Five years after the economic downturn endangered the American Dream, causing world markets to collapse, companies to shutter their doors, and citizens to lose their jobs and homes, a new fiscal reality is setting in. 

The economy is growing again, albeit at a snail’s pace. Slowly but surely companies are hiring, budgets are bouncing back, and construction and housing are once again on the upswing. But the economy isn’t anywhere near what it used to be. Although financial analysts have said the Great Recession ship has sailed, it hasn’t disappeared over the horizon just yet — and many industries, jan/san included, still claim to be clambering in its wake.

Combined with major changes in the business, such as increased competition and advances in technology, distributors of all sizes have had to fight tooth and nail to hold on to customers. In the years following the recession, distributors have dug their heels in the ground and not only doubled-down their selling efforts, rather than scale them back, but also found new ways to expand the industry and make it more sophisticated. The hard work has paid off.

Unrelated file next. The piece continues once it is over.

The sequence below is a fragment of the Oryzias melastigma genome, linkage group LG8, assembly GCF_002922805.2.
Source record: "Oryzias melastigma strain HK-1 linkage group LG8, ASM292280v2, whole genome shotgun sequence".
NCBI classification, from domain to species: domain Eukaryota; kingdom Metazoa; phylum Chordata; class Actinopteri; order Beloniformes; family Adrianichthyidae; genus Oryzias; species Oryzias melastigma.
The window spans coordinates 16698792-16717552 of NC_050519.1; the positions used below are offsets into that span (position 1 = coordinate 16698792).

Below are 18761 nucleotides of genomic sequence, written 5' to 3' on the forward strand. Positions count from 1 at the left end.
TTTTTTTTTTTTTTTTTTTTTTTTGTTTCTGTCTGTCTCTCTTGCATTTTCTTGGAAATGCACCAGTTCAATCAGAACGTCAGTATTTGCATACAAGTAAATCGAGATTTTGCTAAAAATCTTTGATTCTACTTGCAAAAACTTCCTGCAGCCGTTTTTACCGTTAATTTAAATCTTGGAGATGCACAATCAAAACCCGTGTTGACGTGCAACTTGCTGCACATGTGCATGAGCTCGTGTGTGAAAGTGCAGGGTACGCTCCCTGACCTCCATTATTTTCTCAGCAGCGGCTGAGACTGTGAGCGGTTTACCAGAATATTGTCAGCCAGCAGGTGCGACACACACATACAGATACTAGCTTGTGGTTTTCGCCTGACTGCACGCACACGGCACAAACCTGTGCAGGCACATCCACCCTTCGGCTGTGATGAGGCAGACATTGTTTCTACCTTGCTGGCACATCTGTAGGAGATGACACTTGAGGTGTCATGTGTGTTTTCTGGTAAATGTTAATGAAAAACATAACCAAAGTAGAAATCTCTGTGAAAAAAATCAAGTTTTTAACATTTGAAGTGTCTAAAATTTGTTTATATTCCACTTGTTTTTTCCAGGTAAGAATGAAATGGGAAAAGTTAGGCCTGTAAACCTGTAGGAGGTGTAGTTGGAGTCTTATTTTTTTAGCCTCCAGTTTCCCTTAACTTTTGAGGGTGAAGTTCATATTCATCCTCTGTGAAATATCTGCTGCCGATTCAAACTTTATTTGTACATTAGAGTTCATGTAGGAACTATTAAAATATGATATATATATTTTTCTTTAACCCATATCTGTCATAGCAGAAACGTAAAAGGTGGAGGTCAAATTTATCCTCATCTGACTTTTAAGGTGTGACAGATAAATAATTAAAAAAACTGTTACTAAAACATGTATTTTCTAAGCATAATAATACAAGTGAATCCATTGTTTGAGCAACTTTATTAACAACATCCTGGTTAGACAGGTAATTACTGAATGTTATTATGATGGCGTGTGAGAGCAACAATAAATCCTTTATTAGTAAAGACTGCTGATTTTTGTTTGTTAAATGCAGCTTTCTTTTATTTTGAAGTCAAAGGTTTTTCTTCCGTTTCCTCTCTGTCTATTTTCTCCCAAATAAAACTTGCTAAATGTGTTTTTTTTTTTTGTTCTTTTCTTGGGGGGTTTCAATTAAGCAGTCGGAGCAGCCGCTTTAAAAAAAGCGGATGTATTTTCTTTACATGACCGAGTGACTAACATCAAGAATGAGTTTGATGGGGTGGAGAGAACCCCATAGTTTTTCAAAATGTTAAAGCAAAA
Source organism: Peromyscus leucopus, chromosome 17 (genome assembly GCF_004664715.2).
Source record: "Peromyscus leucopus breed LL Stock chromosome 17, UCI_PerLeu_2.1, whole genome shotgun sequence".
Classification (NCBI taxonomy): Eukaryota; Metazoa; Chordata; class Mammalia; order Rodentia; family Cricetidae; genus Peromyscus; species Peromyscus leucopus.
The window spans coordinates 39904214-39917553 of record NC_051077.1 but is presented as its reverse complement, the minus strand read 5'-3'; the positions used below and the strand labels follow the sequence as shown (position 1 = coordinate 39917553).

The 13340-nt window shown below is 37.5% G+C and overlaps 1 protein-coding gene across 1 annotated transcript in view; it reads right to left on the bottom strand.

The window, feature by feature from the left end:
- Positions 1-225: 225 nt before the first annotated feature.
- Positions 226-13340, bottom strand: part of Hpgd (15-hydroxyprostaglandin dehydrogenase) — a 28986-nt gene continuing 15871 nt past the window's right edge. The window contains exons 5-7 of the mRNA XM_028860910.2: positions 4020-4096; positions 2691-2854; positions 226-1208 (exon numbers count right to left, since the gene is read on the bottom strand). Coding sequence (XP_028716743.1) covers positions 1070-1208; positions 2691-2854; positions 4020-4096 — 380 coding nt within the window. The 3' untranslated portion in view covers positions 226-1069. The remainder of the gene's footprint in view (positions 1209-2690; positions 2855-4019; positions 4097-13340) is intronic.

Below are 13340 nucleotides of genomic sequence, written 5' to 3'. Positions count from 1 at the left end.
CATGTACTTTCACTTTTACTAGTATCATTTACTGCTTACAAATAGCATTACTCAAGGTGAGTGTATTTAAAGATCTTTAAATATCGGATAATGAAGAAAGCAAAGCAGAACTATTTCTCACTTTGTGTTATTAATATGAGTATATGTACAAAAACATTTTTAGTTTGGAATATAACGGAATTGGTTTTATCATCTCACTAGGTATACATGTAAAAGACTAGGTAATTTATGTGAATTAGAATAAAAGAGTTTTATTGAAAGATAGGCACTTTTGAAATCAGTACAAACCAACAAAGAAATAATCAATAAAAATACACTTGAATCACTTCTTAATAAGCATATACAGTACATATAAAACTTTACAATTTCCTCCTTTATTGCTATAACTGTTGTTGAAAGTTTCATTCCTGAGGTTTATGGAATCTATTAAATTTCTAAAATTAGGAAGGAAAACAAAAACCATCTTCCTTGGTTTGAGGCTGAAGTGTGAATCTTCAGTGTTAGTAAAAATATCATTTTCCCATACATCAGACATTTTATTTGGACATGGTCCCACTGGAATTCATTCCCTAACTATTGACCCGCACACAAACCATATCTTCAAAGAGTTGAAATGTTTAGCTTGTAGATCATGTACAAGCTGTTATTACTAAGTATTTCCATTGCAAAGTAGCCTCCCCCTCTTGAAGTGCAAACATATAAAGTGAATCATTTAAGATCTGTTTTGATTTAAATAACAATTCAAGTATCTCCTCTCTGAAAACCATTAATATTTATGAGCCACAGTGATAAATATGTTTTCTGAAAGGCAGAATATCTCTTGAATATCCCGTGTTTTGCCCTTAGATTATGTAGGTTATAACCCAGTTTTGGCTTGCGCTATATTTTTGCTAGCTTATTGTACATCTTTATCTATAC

Since 2008, when sales plunged nearly seven percent (or  $1.7 billion), the industry has experienced slow growth. According to Sanitary Maintenance’s “Report On 2012 Sanitary Supply Distributor Sales,” overall sales rose 1.7 percent from 2010 to 2012, pushing total annual sales to near pre-recession levels, higher than $24 billion.

While it may appear that the industry has returned to the up and up — many of the distributors we spoke to reported sales increases higher than the overall market — sentiment is mixed. On one hand, distributors were very optimistic about the industry’s current state. Yet, on the other, distributors expressed concern over the changing business landscape and the uncertain future that lies ahead. The market is improving, but that hasn’t made distributors feel like they are out of the woods, yet.

“It’s not going to return to the way it was,” says Paul St. Germain, business development executive for wholesale distribution at IBM. “The numbers might, but the way business is done won’t.”

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Redefining The Distribution Sales Model